More than 10,000 children from the poorest communities in Northern Ireland are on the verge of getting the skills they need to start a new life.
It’s a programme that is helping to bridge the gap between them and their peers and to build their confidence.
Its called the Teach For Life programme and it’s being developed by the Catholic charity Carers Ireland.
It has a total of 7,000 pupils and aims to reach around 80% of children from deprived areas.
It was started by the Sisters of St Laurence of Glamorgan in Belfast, which was named after a former bishop of the area.
The children in the programme get training in literacy, numeracy, hygiene, cooking, basic cooking, cleaning, domestic work and household skills.
The programme was launched in 2017 and has so far been a success.
According to Carers, it has taught around 3,000 young people about basic literacy skills, including spelling, writing and grammar.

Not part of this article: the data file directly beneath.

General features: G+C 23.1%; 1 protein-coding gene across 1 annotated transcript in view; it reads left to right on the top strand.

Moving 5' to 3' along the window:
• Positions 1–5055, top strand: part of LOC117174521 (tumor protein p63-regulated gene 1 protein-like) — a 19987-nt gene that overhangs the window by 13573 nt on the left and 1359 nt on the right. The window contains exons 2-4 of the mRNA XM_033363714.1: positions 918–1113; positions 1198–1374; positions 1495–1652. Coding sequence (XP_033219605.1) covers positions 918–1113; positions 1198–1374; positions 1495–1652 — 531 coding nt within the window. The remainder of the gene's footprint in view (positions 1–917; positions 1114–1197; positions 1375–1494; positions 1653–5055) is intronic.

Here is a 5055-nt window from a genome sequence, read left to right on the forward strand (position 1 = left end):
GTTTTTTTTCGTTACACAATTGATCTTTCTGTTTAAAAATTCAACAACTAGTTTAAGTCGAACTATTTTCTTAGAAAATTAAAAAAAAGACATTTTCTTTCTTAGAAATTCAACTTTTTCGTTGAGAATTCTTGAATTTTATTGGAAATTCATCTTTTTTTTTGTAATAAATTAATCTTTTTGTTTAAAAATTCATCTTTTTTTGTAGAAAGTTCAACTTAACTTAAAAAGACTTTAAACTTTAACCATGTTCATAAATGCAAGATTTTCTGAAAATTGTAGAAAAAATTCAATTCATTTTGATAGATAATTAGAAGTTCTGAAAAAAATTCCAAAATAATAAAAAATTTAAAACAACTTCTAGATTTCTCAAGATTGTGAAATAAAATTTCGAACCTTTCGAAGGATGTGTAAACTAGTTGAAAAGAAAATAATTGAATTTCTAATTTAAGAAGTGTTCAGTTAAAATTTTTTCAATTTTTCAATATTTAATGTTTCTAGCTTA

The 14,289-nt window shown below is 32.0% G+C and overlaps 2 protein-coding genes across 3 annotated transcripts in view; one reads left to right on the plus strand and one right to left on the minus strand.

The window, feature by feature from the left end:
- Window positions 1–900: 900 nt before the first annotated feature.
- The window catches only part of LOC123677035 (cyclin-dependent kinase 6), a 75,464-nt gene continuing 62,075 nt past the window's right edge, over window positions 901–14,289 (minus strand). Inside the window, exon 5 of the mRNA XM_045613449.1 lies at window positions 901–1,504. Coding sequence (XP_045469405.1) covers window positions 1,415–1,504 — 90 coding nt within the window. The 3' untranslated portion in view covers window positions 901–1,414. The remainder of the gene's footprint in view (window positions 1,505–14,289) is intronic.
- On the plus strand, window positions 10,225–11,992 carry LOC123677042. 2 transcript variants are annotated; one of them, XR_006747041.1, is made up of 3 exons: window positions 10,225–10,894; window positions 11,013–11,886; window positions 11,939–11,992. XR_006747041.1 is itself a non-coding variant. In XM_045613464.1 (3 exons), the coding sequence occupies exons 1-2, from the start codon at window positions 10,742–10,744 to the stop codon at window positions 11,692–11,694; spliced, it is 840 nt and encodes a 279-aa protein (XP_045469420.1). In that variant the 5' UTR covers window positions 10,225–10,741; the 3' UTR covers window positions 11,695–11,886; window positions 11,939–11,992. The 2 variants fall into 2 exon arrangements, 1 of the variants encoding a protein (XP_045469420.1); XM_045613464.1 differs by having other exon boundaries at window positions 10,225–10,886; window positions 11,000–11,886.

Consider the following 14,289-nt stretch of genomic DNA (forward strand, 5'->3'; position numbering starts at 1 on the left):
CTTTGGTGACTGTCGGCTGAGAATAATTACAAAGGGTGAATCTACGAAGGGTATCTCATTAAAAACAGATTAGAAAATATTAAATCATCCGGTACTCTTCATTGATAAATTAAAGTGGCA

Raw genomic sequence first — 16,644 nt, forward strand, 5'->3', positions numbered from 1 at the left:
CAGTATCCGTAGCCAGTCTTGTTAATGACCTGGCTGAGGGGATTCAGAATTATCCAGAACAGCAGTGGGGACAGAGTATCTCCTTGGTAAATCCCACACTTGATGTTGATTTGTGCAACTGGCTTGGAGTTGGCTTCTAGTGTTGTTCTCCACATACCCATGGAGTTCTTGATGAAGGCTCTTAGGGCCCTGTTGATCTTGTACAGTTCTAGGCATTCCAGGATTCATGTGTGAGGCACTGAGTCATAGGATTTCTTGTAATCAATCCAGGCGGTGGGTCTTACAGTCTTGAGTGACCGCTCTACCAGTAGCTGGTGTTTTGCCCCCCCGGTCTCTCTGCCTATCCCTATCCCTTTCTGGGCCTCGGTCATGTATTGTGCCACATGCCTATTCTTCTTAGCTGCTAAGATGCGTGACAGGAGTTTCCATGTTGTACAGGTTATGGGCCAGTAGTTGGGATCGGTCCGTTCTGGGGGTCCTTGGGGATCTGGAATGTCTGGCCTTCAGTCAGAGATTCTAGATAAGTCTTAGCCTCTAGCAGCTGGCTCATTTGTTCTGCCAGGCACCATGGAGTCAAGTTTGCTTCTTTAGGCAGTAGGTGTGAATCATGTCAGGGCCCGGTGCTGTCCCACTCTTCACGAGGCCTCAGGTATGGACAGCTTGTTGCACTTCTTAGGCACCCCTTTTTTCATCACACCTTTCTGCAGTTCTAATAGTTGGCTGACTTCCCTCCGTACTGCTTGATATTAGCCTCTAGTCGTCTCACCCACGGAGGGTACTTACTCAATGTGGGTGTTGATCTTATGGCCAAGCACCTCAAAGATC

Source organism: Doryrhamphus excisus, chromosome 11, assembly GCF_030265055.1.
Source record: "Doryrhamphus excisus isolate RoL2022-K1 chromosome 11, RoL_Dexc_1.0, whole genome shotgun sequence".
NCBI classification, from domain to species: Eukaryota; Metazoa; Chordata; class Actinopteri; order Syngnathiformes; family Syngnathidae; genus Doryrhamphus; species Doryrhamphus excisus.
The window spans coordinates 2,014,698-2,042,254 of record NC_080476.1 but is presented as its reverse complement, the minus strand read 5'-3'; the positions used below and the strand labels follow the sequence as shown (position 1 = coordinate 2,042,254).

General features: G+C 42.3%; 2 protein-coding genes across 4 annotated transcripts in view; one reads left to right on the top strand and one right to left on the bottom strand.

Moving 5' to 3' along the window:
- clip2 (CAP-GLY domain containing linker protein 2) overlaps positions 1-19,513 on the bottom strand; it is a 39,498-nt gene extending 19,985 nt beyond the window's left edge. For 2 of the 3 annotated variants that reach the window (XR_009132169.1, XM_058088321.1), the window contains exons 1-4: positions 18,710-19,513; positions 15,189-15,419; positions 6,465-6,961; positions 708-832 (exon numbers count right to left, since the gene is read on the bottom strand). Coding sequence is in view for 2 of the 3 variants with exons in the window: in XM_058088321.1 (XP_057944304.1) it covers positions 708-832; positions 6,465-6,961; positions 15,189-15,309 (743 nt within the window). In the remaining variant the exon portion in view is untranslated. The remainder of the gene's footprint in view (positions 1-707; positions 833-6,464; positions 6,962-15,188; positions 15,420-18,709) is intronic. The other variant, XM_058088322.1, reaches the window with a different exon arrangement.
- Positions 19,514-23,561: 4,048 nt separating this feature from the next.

It also provides them with opportunities to take part in projects that include learning about life skills like cooking and carpentry.
And it’s helping them to learn how to manage stress, which can be particularly hard for children from poorer backgrounds.
“We are so fortunate to have so many young people in our community who have been gifted with so many different skills,” said St Clair.
“I think we can see it in their behaviour.”
The programme is designed for children who have already had a lot of time to grow up and have not been given the opportunity to learn and grow as adults.
It gives them the opportunity for them to become involved in community projects and volunteer with local charities.
“You know, the children are not just a target for a project, they are the ones who are helping to fund it,” she said.
The project also aims to make the programme more accessible and it also aims at reaching children who are on low incomes.
“The aim is to give them the skills and the motivation to take up a career in a community,” said Ms Collins.
“That’s a huge opportunity for children to be involved in their community.”
She added: “This programme is a way of connecting them with their own community.”